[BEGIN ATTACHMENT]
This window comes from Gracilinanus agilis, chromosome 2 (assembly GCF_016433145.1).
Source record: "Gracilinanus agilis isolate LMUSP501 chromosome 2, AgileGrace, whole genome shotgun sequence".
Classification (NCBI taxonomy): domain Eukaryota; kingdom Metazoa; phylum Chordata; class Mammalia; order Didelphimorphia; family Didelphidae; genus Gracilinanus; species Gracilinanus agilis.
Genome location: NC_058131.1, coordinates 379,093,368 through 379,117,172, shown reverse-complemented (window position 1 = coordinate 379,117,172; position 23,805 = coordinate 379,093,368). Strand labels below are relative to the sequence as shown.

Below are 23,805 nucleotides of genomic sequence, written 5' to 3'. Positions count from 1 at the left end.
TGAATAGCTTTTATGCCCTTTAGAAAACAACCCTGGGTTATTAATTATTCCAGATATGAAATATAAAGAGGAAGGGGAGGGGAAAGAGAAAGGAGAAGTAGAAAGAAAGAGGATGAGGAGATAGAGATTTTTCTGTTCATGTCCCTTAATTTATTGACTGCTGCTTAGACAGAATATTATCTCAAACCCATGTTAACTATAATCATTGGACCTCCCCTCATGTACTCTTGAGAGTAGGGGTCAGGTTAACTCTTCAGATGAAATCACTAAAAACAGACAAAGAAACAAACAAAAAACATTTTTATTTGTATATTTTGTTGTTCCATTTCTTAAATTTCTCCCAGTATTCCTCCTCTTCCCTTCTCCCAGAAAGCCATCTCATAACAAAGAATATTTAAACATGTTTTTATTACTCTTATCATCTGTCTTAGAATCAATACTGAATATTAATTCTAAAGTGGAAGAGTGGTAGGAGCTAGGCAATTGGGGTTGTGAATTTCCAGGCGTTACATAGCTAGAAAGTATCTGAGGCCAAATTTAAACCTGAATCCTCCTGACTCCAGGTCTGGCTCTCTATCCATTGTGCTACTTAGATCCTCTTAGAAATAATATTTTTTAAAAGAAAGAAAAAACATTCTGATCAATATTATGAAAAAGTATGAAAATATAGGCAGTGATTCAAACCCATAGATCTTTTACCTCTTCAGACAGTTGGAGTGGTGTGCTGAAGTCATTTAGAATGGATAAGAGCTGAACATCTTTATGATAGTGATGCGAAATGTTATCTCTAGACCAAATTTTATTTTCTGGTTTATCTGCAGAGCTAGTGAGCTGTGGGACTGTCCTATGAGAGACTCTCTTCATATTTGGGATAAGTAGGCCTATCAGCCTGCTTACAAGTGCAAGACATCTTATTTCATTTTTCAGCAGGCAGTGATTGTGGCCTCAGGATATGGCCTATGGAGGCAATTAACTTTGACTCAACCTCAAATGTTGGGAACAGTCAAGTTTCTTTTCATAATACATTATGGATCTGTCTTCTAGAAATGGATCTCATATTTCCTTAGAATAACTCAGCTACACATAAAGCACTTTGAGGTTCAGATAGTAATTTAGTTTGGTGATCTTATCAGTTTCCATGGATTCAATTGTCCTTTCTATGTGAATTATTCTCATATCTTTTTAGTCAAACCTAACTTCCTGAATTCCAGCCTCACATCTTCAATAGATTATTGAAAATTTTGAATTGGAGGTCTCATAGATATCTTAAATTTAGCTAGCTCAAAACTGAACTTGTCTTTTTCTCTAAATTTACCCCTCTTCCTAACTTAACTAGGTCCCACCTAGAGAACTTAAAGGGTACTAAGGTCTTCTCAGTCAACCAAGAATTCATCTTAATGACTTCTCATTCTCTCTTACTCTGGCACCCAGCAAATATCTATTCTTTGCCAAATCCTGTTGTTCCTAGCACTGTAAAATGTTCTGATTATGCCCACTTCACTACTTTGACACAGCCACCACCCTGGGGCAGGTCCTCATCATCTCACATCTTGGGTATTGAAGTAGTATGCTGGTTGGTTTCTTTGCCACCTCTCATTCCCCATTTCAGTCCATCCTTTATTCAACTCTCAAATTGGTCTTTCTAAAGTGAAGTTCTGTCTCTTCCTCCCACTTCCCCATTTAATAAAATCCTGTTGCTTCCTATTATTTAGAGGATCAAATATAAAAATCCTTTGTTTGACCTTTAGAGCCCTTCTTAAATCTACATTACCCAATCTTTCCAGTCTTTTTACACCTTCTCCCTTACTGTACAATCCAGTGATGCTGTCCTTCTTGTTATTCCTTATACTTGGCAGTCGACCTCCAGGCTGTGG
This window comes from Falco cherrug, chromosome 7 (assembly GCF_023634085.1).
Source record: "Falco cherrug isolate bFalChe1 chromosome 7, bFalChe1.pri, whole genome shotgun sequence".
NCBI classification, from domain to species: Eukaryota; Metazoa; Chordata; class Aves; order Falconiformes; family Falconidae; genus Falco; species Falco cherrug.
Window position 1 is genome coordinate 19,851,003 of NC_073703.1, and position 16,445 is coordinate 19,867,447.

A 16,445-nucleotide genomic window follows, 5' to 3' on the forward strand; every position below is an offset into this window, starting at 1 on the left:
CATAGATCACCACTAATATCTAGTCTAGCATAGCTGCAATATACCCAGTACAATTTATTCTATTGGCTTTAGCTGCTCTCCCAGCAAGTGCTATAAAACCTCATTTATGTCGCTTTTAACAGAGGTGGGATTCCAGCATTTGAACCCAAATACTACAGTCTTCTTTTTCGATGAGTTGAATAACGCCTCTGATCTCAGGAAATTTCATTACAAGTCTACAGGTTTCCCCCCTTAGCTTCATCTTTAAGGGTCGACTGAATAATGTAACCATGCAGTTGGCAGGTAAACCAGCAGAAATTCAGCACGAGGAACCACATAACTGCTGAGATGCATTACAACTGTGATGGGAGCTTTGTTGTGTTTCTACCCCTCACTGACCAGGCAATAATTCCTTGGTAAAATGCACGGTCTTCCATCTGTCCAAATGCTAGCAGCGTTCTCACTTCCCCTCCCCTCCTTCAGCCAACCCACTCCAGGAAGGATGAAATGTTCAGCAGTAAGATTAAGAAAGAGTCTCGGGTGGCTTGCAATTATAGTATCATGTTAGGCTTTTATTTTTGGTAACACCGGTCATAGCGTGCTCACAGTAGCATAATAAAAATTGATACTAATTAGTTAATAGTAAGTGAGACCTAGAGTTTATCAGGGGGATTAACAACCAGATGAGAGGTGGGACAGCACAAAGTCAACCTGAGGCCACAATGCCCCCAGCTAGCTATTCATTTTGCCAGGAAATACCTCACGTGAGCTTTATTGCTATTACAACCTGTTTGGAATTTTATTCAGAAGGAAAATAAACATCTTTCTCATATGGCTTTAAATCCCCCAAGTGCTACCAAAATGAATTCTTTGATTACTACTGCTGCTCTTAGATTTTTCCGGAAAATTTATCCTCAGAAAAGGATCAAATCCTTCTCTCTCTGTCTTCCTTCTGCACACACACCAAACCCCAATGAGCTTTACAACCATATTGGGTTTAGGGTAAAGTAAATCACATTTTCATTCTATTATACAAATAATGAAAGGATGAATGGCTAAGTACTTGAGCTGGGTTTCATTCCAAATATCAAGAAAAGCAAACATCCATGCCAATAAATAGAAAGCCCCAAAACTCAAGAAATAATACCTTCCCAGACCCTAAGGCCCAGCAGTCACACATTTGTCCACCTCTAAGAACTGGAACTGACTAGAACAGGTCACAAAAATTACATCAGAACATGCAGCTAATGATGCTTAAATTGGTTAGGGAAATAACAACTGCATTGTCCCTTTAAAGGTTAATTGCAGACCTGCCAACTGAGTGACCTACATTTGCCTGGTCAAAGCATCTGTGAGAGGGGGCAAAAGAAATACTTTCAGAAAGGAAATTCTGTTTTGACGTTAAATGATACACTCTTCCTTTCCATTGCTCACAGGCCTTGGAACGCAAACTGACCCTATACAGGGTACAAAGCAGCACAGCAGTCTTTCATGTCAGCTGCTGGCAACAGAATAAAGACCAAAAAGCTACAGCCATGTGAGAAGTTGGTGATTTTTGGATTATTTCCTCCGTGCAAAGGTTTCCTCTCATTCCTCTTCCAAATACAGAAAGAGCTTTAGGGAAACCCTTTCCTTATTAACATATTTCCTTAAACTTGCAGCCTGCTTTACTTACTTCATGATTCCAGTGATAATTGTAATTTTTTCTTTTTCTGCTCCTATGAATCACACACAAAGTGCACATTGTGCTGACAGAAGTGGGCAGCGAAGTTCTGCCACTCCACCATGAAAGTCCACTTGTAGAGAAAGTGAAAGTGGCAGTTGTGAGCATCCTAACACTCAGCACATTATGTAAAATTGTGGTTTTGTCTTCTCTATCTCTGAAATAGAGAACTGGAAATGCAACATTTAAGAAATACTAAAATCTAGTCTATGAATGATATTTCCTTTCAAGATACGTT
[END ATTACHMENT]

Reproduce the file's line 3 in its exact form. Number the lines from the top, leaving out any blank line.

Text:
Classification (NCBI taxonomy): domain Eukaryota; kingdom Metazoa; phylum Chordata; class Mammalia; order Didelphimorphia; family Didelphidae; genus Gracilinanus; species Gracilinanus agilis.